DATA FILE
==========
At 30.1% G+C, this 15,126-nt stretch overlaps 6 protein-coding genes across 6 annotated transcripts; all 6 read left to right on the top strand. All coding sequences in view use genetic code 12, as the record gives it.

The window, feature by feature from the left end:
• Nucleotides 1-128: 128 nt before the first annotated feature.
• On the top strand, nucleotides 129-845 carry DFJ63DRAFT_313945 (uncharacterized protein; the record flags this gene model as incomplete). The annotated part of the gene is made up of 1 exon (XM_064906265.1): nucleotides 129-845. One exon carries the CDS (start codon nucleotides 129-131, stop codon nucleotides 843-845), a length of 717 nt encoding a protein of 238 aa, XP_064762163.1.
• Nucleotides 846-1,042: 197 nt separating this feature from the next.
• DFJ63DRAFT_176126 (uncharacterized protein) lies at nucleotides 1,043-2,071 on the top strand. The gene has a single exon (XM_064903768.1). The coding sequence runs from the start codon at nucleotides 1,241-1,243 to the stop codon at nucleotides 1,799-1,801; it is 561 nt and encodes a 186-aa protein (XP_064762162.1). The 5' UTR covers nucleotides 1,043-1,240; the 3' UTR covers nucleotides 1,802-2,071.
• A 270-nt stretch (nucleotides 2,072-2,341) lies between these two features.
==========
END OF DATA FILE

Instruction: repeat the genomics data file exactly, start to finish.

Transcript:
At 30.1% G+C, this 15,126-nt stretch overlaps 6 protein-coding genes across 6 annotated transcripts; all 6 read left to right on the top strand. All coding sequences in view use genetic code 12, as the record gives it.

The window, feature by feature from the left end:
• Nucleotides 1-128: 128 nt before the first annotated feature.
• On the top strand, nucleotides 129-845 carry DFJ63DRAFT_313945 (uncharacterized protein; the record flags this gene model as incomplete). The annotated part of the gene is made up of 1 exon (XM_064906265.1): nucleotides 129-845. One exon carries the CDS (start codon nucleotides 129-131, stop codon nucleotides 843-845), a length of 717 nt encoding a protein of 238 aa, XP_064762163.1.
• Nucleotides 846-1,042: 197 nt separating this feature from the next.
• DFJ63DRAFT_176126 (uncharacterized protein) lies at nucleotides 1,043-2,071 on the top strand. The gene has a single exon (XM_064903768.1). The coding sequence runs from the start codon at nucleotides 1,241-1,243 to the stop codon at nucleotides 1,799-1,801; it is 561 nt and encodes a 186-aa protein (XP_064762162.1). The 5' UTR covers nucleotides 1,043-1,240; the 3' UTR covers nucleotides 1,802-2,071.
• A 270-nt stretch (nucleotides 2,072-2,341) lies between these two features.